Paint your own DIY outdoor rug! It’s the only kind of outdoor “rug” that won’t rot, mildew, or fade over time…
Welcome, welcome you VIP friend of the nest! Let me roll out the red carpet and welcome you to our humble home.
In this case, the “red carpet” is actually our blue and white painted DIY outdoor rug.
Let’s start with a simple video overview of this project…
DIY Painted Outdoor Rug Video Overview
Today I’m going to give you all the how-to-details. But first, a couple of things you may not want to know, but I’ll tell you anyway.
Here are a couple of random things I’m known for:
- Always being right
- Not being able to watch ANY movie that has the potential to make one cry
- Recalling almost any address I’ve been to, or sent a Christmas card to, for memory
- Not being able to remember almost anything EXCEPT addresses…including my own birthday (but at my age, that’s probably more purposeful forgetfulness)
And as far as things I’m NOT known for?
- Being practical
It’s that lack of practicality that is what makes this project particularly amazing in this household. Because this may be the most practical DIY I’ve ever done.
Why You Want A Painted Outdoor Rug
If you’ve ever had an outdoor living space at home, then you may have had this experience. You go to Pinterest, searching for that perfect, outdoor living space to re-create at home.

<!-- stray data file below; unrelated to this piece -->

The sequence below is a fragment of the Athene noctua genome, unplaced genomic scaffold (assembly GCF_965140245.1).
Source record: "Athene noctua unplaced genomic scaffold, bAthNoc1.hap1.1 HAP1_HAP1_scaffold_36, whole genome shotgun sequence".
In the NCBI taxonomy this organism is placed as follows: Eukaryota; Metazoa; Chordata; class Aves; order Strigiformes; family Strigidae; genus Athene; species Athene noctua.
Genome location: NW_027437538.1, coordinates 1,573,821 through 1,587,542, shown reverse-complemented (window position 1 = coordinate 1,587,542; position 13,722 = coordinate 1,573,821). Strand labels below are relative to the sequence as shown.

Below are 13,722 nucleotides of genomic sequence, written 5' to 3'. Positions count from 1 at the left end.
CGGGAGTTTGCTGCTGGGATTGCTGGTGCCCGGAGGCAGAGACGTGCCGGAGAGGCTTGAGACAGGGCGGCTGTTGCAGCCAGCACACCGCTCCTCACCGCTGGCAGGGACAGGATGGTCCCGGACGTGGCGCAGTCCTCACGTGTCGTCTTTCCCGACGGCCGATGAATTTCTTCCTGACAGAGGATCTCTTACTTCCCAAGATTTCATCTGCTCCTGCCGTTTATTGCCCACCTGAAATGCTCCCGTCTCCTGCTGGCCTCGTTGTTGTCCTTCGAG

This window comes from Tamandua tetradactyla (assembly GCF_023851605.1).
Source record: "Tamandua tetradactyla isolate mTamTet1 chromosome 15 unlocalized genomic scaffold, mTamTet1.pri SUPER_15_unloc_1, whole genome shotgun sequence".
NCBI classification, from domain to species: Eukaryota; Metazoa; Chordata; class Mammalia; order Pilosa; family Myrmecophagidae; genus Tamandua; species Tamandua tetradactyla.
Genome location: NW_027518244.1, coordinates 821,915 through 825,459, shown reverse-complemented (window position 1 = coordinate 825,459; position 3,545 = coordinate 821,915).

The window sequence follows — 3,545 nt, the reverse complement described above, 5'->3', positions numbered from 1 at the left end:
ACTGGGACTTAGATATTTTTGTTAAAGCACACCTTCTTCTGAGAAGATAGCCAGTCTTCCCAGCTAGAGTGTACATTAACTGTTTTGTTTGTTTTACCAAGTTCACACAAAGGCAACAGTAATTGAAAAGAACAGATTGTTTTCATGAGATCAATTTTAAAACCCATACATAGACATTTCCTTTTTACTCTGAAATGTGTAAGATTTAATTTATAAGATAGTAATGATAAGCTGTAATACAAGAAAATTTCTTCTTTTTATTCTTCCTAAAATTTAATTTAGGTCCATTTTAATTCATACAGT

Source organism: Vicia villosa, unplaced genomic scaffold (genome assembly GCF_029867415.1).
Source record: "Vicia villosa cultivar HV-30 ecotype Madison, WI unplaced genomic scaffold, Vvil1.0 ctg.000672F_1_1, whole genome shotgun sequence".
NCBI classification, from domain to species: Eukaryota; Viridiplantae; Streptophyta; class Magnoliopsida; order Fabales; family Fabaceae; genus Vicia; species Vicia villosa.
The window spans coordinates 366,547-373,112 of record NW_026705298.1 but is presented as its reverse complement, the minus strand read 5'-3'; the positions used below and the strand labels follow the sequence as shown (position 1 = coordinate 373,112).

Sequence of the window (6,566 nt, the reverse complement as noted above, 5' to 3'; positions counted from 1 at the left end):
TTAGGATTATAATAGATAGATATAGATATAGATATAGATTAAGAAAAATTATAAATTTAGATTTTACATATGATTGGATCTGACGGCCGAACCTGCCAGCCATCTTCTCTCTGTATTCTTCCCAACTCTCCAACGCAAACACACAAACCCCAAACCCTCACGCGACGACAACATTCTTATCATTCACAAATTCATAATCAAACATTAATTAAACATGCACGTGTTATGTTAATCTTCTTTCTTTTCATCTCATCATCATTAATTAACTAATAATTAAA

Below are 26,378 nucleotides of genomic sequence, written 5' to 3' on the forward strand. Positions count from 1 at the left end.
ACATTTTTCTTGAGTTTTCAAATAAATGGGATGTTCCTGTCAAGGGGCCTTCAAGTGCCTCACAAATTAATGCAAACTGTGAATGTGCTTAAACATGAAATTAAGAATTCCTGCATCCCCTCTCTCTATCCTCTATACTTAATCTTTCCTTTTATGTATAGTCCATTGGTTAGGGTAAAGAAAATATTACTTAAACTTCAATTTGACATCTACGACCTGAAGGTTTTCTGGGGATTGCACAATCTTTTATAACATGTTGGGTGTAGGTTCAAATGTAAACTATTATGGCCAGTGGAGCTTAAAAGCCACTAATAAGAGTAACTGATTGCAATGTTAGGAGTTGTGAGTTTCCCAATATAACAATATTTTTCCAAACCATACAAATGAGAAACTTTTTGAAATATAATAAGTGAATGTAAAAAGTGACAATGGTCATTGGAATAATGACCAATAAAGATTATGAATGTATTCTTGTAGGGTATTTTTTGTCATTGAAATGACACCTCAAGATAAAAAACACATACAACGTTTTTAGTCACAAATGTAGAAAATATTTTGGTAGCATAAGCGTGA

You pin gorgeous images of white couches, maybe a platform bed of some sort hanging from ropes with oodles of throw pillows and blankets, lots of gorgeous flowers everywhere…probably a trellis with a creeping vine that looks like it’s straight out of some posh winery in Napa. It all looks so lush, so extravagant, so luxuriously, perfectly, over-the-top-expensively, annoyingly impractical.
WHITE COUCHES OUTSIDE? Who on Earth would or could do that? Right? They would last like 2.5 days…TOPS. And you know what beats all, guys? The outdoor rugs. I know I’m not the only one who has ever bought an “outdoor” rug.
Many of us have done it. I mean, the online description clearly says “indoor/outdoor”. There are WHOLE SECTIONS in some of my favorite catalogs devoted to outdoor rugs. And heck, they look great in all the pictures, right?
What they don’t tell you is that you’ll buy said “outdoor” rug, and within 2 weeks, it will be stained from leaves, or pollen and outdoor “gunk” that you never will have noticed existed before this supposedly outdoor rug. Within 3 weeks, you notice a vague smell creeping into your outdoor living area.
Within 4 weeks, your outdoor rug has sprouted, and is beginning to grow new…what is that…fabric? Nope. It’s mold. And fungus. And a nest of something that has legs and antennae has moved in as well.